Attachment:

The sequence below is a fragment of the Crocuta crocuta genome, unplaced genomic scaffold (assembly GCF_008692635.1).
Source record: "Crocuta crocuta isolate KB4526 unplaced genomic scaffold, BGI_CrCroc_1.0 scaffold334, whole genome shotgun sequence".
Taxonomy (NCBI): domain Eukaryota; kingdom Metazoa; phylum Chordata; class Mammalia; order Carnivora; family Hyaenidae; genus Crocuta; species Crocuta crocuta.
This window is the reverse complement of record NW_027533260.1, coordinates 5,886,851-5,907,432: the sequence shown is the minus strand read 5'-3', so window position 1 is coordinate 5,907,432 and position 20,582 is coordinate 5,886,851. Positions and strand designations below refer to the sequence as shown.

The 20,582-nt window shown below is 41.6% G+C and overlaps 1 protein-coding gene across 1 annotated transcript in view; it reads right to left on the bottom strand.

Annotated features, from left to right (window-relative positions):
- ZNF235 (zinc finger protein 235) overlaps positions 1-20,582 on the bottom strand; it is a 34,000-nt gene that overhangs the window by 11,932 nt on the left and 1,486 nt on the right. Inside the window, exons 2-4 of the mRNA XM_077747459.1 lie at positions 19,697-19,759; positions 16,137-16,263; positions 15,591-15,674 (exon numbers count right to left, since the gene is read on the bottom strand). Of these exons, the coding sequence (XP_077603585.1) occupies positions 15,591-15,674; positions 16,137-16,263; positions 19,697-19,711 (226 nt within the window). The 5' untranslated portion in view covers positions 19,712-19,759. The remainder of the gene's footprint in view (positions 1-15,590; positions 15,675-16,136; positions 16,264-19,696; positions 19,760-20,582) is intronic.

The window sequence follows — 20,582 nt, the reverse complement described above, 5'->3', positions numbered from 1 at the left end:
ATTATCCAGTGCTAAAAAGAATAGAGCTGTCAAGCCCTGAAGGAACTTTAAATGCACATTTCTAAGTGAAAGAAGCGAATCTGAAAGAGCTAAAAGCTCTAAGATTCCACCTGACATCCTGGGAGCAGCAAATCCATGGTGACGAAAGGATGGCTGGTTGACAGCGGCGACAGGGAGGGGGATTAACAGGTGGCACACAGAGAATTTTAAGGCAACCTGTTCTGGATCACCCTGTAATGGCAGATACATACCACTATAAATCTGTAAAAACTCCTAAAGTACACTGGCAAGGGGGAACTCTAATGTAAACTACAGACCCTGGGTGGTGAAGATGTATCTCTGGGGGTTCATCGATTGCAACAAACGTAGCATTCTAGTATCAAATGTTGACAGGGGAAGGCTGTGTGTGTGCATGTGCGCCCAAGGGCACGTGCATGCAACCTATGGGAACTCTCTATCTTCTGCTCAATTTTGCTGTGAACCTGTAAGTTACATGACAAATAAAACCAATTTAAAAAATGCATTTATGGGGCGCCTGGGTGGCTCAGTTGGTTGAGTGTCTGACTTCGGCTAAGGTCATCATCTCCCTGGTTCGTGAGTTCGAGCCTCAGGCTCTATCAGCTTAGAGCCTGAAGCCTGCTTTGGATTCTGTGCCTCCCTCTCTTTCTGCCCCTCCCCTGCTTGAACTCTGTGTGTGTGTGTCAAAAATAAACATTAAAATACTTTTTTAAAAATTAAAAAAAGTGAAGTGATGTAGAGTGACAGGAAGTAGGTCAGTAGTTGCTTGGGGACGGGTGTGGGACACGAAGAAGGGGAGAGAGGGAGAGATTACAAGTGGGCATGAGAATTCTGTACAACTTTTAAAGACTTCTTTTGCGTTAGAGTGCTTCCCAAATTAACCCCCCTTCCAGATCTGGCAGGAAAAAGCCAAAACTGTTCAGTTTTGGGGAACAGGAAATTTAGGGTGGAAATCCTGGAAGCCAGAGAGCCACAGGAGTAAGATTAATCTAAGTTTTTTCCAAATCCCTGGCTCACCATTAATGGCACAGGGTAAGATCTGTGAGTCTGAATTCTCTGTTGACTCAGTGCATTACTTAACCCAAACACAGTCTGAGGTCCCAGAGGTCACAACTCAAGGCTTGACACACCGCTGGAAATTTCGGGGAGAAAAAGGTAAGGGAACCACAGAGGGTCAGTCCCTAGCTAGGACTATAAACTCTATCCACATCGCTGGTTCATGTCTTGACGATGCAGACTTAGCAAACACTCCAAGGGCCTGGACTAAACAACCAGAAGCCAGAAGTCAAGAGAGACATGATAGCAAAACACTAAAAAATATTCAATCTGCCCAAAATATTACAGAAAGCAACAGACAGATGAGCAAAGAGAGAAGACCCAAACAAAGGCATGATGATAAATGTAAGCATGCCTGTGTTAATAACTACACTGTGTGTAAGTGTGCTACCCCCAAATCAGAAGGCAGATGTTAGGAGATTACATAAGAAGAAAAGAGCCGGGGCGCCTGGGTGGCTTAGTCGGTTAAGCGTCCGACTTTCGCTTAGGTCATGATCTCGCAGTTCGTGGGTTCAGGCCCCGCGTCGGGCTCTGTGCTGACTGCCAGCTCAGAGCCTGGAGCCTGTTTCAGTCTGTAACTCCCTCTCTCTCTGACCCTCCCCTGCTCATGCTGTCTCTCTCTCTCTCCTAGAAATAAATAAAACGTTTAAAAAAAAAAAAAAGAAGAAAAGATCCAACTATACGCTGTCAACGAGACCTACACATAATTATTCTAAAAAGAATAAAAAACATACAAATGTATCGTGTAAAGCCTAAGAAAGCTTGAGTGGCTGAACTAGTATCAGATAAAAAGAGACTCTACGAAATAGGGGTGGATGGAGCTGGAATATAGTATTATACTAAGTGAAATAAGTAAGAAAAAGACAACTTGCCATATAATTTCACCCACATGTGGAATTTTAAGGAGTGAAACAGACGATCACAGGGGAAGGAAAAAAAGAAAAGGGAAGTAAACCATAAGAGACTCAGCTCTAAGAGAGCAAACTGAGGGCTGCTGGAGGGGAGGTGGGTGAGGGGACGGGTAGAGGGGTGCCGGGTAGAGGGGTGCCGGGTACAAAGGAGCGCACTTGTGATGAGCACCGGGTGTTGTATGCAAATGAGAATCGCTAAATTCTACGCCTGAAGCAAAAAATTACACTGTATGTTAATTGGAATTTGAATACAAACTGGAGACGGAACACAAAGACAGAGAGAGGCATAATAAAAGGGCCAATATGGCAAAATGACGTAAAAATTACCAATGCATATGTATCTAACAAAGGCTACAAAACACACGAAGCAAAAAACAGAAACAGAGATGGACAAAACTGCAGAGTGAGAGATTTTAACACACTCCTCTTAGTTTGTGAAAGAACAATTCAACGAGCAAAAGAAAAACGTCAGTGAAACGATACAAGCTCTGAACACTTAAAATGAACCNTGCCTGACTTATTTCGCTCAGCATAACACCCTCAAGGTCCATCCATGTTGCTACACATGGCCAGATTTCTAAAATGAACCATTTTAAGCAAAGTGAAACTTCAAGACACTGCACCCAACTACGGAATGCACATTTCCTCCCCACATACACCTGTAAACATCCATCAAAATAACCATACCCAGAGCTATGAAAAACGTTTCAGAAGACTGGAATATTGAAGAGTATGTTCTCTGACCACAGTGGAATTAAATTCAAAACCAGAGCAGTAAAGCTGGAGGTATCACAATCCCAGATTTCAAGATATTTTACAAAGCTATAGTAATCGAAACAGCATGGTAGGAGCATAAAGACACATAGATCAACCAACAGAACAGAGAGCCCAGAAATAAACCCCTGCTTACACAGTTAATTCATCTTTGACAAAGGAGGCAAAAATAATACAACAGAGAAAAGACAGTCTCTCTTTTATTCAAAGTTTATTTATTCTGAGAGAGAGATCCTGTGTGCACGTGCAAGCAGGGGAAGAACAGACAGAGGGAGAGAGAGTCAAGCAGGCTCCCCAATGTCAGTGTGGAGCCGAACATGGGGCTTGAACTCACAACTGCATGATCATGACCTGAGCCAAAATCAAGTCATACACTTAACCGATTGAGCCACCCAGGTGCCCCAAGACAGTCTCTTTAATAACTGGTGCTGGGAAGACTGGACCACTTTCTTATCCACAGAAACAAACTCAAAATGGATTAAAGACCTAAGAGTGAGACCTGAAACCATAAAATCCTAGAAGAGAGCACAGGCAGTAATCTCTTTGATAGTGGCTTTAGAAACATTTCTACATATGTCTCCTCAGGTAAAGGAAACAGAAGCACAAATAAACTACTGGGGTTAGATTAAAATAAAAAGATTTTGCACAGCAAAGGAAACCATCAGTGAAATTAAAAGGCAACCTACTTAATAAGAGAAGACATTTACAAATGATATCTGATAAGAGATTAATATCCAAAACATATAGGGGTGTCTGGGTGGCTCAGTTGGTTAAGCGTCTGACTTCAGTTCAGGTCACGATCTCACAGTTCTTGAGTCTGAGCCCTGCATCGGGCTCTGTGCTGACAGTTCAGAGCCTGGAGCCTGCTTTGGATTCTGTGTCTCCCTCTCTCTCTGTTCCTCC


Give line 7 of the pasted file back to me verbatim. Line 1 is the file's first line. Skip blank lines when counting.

- ZNF235 (zinc finger protein 235) overlaps positions 1-20,582 on the bottom strand; it is a 34,000-nt gene that overhangs the window by 11,932 nt on the left and 1,486 nt on the right. Inside the window, exons 2-4 of the mRNA XM_077747459.1 lie at positions 19,697-19,759; positions 16,137-16,263; positions 15,591-15,674 (exon numbers count right to left, since the gene is read on the bottom strand). Of these exons, the coding sequence (XP_077603585.1) occupies positions 15,591-15,674; positions 16,137-16,263; positions 19,697-19,711 (226 nt within the window). The 5' untranslated portion in view covers positions 19,712-19,759. The remainder of the gene's footprint in view (positions 1-15,590; positions 15,675-16,136; positions 16,264-19,696; positions 19,760-20,582) is intronic.